University of Bo: Canucks’ Horvat reunites with some familiar linemates

Vancouver Canucks' captain Bo Horvat (Darryl Dyck/CP)

WASHINGTON — Sunday was like homecoming at the University of Bo.

There was Brock Boeser (Class of 2018), practising back on Bo Horvat’s right wing, which is where Boeser’s National Hockey League career began. Boeser graduated from Bo U. about 10 minutes after Elias Pettersson arrived on the Vancouver campus four years ago.

On Horvat’s left wing was returning student Tanner Pearson, Horvat’s longest-tenured linemate before Bruce Boudreau became the Canucks’ coach last December and moved Pearson alongside centre J.T. Miller. Horvat helped re-start the winger’s NHL career when Pearson was traded to the Canucks in 2019 and scored nine goals in his first 19 games.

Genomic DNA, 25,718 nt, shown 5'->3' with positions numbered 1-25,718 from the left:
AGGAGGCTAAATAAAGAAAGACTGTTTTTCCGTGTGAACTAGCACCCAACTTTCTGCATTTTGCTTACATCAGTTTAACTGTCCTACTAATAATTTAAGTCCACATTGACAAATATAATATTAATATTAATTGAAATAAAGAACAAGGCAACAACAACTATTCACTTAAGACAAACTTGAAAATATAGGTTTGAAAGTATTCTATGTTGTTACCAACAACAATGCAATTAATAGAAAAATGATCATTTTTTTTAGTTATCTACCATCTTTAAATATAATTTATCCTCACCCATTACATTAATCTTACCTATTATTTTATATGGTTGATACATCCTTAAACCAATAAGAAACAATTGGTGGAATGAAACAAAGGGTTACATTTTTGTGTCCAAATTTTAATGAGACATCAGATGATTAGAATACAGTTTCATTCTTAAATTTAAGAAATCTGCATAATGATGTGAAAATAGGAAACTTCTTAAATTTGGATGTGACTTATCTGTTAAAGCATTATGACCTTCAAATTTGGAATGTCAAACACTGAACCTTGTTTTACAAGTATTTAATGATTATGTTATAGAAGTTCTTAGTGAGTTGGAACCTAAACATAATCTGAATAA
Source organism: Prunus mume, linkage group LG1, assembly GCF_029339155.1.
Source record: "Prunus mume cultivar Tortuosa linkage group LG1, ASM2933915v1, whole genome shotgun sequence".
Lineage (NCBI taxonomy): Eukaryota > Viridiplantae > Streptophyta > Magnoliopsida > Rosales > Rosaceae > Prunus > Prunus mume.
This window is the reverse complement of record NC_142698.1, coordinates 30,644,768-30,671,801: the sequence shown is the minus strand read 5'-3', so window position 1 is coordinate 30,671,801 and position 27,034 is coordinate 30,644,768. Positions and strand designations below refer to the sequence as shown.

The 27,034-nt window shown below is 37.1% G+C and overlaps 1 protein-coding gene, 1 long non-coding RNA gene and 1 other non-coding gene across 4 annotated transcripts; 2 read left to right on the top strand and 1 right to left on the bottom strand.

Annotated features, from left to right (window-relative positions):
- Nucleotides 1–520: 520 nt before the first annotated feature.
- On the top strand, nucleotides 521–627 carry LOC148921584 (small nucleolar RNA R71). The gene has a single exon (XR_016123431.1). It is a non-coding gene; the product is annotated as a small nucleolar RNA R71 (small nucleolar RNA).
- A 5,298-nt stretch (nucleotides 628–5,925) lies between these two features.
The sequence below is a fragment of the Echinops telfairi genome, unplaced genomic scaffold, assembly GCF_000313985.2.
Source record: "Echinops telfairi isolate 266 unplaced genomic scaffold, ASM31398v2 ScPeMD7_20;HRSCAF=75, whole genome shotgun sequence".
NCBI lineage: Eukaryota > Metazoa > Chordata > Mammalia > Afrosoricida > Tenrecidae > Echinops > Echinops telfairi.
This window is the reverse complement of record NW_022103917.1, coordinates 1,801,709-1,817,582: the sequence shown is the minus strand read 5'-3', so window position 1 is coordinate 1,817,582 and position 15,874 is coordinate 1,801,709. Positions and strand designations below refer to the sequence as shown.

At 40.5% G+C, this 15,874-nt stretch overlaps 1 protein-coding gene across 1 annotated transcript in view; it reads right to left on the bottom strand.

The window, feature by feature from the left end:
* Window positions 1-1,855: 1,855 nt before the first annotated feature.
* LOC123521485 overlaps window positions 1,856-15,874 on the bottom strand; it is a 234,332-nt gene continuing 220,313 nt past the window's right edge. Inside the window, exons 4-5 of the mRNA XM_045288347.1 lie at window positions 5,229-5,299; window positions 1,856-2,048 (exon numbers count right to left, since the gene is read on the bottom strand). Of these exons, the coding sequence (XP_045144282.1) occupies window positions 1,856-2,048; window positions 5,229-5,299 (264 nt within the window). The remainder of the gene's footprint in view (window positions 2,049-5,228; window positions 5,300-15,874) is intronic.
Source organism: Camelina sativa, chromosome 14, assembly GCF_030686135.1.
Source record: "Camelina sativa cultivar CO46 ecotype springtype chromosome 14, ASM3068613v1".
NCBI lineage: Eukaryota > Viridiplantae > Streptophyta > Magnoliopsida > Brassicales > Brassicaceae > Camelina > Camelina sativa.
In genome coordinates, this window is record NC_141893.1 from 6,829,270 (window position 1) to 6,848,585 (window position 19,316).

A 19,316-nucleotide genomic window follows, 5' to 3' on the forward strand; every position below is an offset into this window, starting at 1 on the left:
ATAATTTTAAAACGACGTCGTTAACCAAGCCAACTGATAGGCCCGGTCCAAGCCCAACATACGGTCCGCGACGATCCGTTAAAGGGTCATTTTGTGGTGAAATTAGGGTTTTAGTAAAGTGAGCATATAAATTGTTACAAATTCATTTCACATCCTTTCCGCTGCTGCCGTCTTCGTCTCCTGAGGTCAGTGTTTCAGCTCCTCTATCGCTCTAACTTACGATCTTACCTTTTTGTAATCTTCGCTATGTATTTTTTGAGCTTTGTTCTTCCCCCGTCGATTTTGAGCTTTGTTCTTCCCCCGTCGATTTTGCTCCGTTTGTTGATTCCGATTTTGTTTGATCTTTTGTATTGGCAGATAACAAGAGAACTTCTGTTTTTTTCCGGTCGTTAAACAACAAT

Horvat joked a year ago, after Nils Hoglander was moved off his line following an impressive rookie season, that he was like he was a prep school that sent wingers on to bigger things. 

But it was like old times on Sunday for Horvat, Boeser and Pearson — and desperate times for the Canucks as Boudreau scrambled his lines after Vancouver managed to lose in regulation its first two games, despite holding leads of 3-0 and 2-0 against the Edmonton Oilers and Philadelphia Flyers.

Horvat helped Pearson and Boeser get better. He could use some of their help now. All three of them have struggled through the opening two games.

“I think everybody in this room knows we can be better and everybody’s got a little bit more to give,” Horvat said as the Canucks prepared to play the Washington Capitals on Monday. “I think we can help each other get going for sure.